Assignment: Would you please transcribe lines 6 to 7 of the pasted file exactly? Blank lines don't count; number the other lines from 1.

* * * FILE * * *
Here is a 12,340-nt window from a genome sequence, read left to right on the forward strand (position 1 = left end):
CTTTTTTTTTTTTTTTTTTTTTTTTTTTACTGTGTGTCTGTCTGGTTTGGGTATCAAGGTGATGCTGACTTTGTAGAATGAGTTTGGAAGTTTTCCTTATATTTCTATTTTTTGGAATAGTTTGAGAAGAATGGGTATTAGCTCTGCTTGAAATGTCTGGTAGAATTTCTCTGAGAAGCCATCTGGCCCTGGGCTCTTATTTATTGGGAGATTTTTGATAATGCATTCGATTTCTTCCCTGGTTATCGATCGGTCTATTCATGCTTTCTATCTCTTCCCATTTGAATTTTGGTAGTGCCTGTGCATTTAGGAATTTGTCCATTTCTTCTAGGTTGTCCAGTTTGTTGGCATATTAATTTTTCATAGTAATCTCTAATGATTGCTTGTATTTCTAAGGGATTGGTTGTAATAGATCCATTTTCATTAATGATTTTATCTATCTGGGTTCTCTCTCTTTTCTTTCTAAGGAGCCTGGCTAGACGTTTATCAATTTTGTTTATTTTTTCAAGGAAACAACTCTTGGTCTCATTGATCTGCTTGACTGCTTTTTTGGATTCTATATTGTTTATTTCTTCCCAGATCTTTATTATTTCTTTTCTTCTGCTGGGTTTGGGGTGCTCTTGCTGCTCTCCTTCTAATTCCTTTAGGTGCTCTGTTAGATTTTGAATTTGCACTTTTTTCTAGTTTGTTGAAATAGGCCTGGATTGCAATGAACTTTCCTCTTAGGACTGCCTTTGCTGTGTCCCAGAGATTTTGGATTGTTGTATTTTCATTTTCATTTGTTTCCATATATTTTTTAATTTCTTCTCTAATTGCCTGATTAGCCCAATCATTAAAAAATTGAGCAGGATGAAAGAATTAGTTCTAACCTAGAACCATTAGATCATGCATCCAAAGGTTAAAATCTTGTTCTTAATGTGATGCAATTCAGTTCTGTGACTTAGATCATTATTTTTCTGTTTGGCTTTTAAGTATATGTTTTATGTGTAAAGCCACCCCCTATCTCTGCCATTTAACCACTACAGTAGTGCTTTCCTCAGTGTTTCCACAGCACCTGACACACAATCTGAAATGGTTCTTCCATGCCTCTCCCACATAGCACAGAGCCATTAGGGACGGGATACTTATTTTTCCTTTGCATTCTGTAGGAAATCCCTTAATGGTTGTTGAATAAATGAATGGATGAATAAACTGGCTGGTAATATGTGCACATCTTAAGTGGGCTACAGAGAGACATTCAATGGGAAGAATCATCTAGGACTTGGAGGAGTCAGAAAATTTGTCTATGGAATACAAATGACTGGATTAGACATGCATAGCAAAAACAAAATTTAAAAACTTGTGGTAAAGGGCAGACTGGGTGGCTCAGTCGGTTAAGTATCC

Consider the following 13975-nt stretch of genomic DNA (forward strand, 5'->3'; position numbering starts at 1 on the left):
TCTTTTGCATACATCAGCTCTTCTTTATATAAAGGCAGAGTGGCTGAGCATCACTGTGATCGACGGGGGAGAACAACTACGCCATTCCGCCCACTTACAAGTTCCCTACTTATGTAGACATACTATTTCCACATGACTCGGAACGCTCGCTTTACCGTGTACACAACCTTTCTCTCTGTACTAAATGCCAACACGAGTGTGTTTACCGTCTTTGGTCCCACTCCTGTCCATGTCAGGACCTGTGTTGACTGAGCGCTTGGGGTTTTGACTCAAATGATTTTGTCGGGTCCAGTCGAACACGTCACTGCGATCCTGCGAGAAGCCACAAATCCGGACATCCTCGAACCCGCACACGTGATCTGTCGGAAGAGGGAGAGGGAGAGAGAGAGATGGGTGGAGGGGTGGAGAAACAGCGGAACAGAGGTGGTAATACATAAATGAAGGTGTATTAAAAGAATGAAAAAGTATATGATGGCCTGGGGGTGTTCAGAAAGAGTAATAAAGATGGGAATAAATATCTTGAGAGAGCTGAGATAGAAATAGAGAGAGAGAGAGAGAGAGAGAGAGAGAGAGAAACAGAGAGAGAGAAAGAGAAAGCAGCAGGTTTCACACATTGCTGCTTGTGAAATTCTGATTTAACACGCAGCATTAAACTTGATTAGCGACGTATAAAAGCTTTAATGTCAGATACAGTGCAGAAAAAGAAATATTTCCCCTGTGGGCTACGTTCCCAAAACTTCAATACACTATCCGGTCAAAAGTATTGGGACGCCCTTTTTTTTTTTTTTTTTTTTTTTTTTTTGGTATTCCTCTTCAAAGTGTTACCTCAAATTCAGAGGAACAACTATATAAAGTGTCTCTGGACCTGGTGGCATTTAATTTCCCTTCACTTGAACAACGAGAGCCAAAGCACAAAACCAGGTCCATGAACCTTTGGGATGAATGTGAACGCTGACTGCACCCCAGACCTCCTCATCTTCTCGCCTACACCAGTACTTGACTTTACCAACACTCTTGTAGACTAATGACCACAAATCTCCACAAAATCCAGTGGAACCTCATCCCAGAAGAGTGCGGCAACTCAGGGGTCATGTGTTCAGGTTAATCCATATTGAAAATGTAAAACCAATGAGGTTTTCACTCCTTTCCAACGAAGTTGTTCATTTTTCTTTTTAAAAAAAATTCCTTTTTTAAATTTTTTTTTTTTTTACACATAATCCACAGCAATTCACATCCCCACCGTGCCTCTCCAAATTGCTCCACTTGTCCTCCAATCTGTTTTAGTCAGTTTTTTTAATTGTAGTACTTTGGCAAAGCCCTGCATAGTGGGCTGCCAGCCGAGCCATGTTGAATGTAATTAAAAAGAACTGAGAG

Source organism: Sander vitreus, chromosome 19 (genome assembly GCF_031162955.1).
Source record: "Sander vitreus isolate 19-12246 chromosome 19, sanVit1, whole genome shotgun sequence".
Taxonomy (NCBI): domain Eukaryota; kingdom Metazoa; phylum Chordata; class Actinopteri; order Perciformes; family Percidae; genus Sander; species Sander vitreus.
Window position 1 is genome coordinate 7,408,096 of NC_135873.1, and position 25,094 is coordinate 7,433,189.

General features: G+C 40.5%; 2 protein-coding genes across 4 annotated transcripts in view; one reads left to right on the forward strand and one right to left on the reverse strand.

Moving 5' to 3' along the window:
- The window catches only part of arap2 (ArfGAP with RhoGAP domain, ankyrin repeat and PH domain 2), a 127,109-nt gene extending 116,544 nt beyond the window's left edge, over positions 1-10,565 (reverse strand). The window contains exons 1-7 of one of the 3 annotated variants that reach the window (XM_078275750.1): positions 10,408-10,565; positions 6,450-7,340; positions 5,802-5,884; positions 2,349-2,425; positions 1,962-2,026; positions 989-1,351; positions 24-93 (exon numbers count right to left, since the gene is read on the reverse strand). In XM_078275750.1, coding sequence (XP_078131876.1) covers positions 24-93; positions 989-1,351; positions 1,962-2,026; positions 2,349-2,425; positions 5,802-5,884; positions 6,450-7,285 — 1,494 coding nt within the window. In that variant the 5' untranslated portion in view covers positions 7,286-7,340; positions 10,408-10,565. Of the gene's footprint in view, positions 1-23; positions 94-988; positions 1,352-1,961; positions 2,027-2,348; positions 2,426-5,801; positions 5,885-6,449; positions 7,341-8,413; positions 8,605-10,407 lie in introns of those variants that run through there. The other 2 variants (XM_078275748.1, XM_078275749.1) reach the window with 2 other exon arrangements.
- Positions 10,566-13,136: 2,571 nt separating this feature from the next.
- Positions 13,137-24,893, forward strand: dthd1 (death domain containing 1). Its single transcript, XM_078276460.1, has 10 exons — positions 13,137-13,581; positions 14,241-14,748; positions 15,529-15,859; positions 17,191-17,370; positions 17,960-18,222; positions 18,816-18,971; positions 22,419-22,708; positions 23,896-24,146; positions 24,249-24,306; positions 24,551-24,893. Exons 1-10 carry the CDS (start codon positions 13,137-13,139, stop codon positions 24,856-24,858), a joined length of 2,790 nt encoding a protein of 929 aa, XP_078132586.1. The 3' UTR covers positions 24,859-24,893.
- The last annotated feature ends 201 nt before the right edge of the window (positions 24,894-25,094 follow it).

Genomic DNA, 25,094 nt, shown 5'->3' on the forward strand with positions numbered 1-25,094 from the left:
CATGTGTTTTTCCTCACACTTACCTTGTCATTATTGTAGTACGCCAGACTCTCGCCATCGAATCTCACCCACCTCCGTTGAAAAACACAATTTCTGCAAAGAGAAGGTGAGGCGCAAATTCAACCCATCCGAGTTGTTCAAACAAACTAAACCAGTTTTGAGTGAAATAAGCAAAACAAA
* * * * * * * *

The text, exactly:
Source record: "Sander vitreus isolate 19-12246 chromosome 19, sanVit1, whole genome shotgun sequence".
Taxonomy (NCBI): domain Eukaryota; kingdom Metazoa; phylum Chordata; class Actinopteri; order Perciformes; family Percidae; genus Sander; species Sander vitreus.